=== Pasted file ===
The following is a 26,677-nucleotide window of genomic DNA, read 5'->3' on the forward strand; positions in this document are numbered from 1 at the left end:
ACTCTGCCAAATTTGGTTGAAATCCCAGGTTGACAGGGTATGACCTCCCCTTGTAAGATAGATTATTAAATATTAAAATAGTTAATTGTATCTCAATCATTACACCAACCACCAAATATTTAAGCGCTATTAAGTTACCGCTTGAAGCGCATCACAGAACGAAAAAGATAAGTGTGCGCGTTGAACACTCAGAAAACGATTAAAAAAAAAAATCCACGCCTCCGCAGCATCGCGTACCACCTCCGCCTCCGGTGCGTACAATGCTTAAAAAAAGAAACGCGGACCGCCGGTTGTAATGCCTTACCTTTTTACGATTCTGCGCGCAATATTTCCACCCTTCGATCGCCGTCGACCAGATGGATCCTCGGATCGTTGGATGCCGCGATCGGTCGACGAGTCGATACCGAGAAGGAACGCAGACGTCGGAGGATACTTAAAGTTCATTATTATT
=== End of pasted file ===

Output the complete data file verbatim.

The following is a 26,677-nucleotide window of genomic DNA, read 5'->3' on the forward strand; positions in this document are numbered from 1 at the left end:
ACTCTGCCAAATTTGGTTGAAATCCCAGGTTGACAGGGTATGACCTCCCCTTGTAAGATAGATTATTAAATATTAAAATAGTTAATTGTATCTCAATCATTACACCAACCACCAAATATTTAAGCGCTATTAAGTTACCGCTTGAAGCGCATCACAGAACGAAAAAGATAAGTGTGCGCGTTGAACACTCAGAAAACGATTAAAAAAAAAAATCCACGCCTCCGCAGCATCGCGTACCACCTCCGCCTCCGGTGCGTACAATGCTTAAAAAAAGAAACGCGGACCGCCGGTTGTAATGCCTTACCTTTTTACGATTCTGCGCGCAATATTTCCACCCTTCGATCGCCGTCGACCAGATGGATCCTCGGATCGTTGGATGCCGCGATCGGTCGACGAGTCGATACCGAGAAGGAACGCAGACGTCGGAGGATACTTAAAGTTCATTATTATT